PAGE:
Crime was infrequent, and in those fourteen years I do not think half-a-dozen executions took place. There was less risk of burglary in Manila than in a London suburb. Whatever their faults I must give the Spanish Administration credit for the perfect order they kept Manila, in this respect, compared favourably with Hong Kong, and still better with Singapore, where the authorities, perhaps remembering the fate of Governor Eyre of Jamaica, and in terror of Exeter Hall, tolerated the incredible insolence of the Chinese secret societies. These villainous organisations, which in Singapore successfully defied the law, never raised their heads in Manila, and Rajah Brooke showed how to treat them in Sarawak.
In pursuance of the Asimilista policy, in July 1887, the Penal Code was put in force in the Philippines by peremptory order from the Government at Madrid, and much against the opinion of experienced officials. In December of the same year the Civil Code was promulgated.
It cannot be said that these reforms, however well-intended, produced any beneficial effect on the natives. Combined with the great increase in taxation, they intensified the discontent that was always smouldering, more especially in the hearts of the native priests. Their grievances against the religious orders, and more particularly against the Recollets, who had been compensated for the handing over of their benefices in Mindanao to the Jesuits, at the expense of the secular clergy, were the cause of their bitter hatred of the Spanish friars.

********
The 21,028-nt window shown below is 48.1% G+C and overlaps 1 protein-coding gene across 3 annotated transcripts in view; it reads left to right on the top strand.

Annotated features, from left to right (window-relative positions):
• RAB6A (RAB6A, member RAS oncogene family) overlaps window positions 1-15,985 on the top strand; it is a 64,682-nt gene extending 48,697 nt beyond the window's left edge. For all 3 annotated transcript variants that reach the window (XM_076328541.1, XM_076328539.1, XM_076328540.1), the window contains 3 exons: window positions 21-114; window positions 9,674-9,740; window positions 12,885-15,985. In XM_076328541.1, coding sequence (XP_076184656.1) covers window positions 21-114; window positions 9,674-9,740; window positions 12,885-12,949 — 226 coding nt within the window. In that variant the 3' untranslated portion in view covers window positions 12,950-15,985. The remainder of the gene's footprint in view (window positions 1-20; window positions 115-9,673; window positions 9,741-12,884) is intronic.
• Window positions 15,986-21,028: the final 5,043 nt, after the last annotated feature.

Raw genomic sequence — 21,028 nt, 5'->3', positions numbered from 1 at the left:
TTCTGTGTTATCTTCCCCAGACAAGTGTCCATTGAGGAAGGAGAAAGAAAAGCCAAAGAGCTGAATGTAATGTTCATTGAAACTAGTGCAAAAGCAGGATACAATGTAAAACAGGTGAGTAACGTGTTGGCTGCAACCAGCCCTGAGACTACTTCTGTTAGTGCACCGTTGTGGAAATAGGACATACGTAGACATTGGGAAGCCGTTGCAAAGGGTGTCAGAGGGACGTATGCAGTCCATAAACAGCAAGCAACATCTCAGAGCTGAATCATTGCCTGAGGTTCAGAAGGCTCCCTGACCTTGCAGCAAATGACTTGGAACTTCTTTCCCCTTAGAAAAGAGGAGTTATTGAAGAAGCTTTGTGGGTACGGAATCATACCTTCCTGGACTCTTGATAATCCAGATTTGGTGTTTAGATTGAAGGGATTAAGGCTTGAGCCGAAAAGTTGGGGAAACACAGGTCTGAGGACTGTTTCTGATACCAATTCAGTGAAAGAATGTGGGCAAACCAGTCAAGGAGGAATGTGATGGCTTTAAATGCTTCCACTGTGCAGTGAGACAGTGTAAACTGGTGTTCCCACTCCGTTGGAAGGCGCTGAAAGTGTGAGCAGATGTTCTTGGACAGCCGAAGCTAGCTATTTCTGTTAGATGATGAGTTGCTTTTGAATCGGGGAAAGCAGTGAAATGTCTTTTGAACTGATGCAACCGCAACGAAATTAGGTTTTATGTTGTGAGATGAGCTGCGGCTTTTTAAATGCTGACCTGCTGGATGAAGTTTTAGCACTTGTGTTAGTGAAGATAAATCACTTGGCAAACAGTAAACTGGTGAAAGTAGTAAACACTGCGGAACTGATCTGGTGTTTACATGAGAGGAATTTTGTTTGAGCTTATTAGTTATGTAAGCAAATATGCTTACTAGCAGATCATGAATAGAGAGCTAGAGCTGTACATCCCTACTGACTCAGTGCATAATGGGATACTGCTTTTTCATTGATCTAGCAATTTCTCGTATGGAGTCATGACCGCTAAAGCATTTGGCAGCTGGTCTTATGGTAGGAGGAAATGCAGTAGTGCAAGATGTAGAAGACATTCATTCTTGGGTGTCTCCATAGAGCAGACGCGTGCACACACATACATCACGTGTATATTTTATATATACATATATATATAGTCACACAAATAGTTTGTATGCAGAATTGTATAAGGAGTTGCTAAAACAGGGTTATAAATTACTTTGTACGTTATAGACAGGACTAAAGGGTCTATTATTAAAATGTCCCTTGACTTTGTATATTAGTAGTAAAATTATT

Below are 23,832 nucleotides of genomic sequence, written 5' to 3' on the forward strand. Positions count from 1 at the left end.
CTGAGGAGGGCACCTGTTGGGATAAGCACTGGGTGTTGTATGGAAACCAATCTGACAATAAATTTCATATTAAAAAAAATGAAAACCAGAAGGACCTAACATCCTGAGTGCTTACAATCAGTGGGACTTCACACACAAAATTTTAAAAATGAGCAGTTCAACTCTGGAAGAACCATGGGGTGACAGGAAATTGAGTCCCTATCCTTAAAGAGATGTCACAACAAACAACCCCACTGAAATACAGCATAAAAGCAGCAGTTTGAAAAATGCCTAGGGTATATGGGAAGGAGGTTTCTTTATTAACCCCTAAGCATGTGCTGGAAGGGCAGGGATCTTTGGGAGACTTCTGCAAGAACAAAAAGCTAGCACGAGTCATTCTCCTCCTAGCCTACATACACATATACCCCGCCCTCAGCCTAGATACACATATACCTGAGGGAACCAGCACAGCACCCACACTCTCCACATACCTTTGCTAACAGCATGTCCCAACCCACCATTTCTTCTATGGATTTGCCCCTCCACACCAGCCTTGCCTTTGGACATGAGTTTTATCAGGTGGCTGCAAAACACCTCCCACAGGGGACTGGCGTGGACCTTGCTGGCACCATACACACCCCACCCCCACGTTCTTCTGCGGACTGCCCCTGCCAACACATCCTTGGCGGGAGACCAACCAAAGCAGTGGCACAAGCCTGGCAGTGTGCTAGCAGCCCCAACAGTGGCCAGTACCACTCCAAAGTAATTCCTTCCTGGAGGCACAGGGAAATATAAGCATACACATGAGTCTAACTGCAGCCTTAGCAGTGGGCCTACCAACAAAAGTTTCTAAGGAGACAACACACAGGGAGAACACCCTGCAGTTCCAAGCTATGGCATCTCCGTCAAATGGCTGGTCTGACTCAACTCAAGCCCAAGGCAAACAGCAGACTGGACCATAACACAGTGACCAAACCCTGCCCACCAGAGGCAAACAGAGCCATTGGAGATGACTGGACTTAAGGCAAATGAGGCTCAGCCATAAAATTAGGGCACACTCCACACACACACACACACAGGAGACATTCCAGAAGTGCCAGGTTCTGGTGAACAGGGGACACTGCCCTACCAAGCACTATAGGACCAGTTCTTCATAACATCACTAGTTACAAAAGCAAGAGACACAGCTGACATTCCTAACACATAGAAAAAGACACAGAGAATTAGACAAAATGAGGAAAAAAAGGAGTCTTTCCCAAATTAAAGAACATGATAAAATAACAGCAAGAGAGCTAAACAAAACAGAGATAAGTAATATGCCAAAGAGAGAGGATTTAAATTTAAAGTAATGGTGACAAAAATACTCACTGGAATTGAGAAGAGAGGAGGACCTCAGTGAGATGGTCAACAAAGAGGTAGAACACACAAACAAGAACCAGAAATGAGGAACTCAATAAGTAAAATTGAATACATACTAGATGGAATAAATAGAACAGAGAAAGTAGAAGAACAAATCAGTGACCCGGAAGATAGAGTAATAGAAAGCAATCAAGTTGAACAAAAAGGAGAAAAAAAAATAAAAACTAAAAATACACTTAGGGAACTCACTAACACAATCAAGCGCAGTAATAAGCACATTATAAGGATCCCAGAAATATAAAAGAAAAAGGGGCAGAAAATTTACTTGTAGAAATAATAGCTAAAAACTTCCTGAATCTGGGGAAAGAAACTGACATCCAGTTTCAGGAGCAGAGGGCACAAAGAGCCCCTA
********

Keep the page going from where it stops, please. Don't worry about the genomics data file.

In 1883 Field-Marshal Jovellar had thought it necessary to strengthen the small garrison by bringing out two battalions of Marine Infantry. However it was not till March 1st, 1888, that some natives and mestizos, emboldened by the fact that an anti-clerical, D. Jose Centeno, a mining engineer, was Acting Civil Governor of Manila, walked in procession to his official residence and presented a petition addressed to the Governor-General, demanding the immediate expulsion of the friars of the religious orders, and of the Archbishop, whom they declared unworthy to occupy the Primacy of the Islands. They further demanded the secularisation of the benefices and the confiscation of the estates of the Augustinians and the Dominicans.
To this petition there were 810 signatures, but when the signatories were summoned and examined, most ofTo this petition there were 810 signatures, but when the signatories were summoned and examined, most of